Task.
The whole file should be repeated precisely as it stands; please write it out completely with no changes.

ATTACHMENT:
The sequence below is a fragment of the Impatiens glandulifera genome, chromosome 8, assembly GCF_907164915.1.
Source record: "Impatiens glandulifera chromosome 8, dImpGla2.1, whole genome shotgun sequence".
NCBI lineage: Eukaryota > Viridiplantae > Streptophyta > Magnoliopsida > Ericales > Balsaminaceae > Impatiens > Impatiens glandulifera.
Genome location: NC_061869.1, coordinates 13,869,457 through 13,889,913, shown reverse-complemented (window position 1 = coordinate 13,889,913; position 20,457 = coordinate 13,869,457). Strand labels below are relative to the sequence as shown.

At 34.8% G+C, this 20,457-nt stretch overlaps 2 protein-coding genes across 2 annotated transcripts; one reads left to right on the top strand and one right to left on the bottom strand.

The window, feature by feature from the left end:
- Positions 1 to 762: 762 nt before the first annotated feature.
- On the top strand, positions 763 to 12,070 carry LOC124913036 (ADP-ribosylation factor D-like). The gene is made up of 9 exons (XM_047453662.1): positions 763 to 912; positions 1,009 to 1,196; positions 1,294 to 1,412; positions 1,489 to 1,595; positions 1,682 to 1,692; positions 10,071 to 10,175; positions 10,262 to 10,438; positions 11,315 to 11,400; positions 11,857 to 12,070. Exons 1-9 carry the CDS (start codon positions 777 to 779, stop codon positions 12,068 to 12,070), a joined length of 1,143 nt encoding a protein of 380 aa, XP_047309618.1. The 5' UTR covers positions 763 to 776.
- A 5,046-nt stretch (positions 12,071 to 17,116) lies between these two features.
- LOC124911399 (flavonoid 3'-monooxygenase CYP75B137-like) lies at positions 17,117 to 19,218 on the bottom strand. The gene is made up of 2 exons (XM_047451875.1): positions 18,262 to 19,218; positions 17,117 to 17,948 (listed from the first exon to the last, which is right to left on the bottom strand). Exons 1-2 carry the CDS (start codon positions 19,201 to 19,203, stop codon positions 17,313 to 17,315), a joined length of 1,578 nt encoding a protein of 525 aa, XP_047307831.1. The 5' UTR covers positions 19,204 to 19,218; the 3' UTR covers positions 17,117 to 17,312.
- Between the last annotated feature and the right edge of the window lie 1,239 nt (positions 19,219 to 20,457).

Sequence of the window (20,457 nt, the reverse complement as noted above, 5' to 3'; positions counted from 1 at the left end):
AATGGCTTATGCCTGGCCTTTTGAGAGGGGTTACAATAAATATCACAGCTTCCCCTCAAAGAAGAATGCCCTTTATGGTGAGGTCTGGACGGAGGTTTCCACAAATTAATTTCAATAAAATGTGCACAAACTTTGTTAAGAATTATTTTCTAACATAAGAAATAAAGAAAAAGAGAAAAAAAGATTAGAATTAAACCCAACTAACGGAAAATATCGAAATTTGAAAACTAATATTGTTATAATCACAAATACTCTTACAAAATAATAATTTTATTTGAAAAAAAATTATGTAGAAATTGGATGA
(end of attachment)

The sequence below is a fragment of the Impatiens glandulifera genome, chromosome 8, assembly GCF_907164915.1.
Source record: "Impatiens glandulifera chromosome 8, dImpGla2.1, whole genome shotgun sequence".
NCBI lineage: Eukaryota > Viridiplantae > Streptophyta > Magnoliopsida > Ericales > Balsaminaceae > Impatiens > Impatiens glandulifera.
Genome location: NC_061869.1, coordinates 13,869,457 through 13,889,913, shown reverse-complemented (window position 1 = coordinate 13,889,913; position 20,457 = coordinate 13,869,457). Strand labels below are relative to the sequence as shown.

At 34.8% G+C, this 20,457-nt stretch overlaps 2 protein-coding genes across 2 annotated transcripts; one reads left to right on the top strand and one right to left on the bottom strand.

The window, feature by feature from the left end:
- Positions 1 to 762: 762 nt before the first annotated feature.
- On the top strand, positions 763 to 12,070 carry LOC124913036 (ADP-ribosylation factor D-like). The gene is made up of 9 exons (XM_047453662.1): positions 763 to 912; positions 1,009 to 1,196; positions 1,294 to 1,412; positions 1,489 to 1,595; positions 1,682 to 1,692; positions 10,071 to 10,175; positions 10,262 to 10,438; positions 11,315 to 11,400; positions 11,857 to 12,070. Exons 1-9 carry the CDS (start codon positions 777 to 779, stop codon positions 12,068 to 12,070), a joined length of 1,143 nt encoding a protein of 380 aa, XP_047309618.1. The 5' UTR covers positions 763 to 776.
- A 5,046-nt stretch (positions 12,071 to 17,116) lies between these two features.
- LOC124911399 (flavonoid 3'-monooxygenase CYP75B137-like) lies at positions 17,117 to 19,218 on the bottom strand. The gene is made up of 2 exons (XM_047451875.1): positions 18,262 to 19,218; positions 17,117 to 17,948 (listed from the first exon to the last, which is right to left on the bottom strand). Exons 1-2 carry the CDS (start codon positions 19,201 to 19,203, stop codon positions 17,313 to 17,315), a joined length of 1,578 nt encoding a protein of 525 aa, XP_047307831.1. The 5' UTR covers positions 19,204 to 19,218; the 3' UTR covers positions 17,117 to 17,312.
- Between the last annotated feature and the right edge of the window lie 1,239 nt (positions 19,219 to 20,457).

Sequence of the window (20,457 nt, the reverse complement as noted above, 5' to 3'; positions counted from 1 at the left end):
AATGGCTTATGCCTGGCCTTTTGAGAGGGGTTACAATAAATATCACAGCTTCCCCTCAAAGAAGAATGCCCTTTATGGTGAGGTCTGGACGGAGGTTTCCACAAATTAATTTCAATAAAATGTGCACAAACTTTGTTAAGAATTATTTTCTAACATAAGAAATAAAGAAAAAGAGAAAAAAAGATTAGAATTAAACCCAACTAACGGAAAATATCGAAATTTGAAAACTAATATTGTTATAATCACAAATACTCTTACAAAATAATAATTTTATTTGAAAAAAAATTATGTAGAAATTGGATGA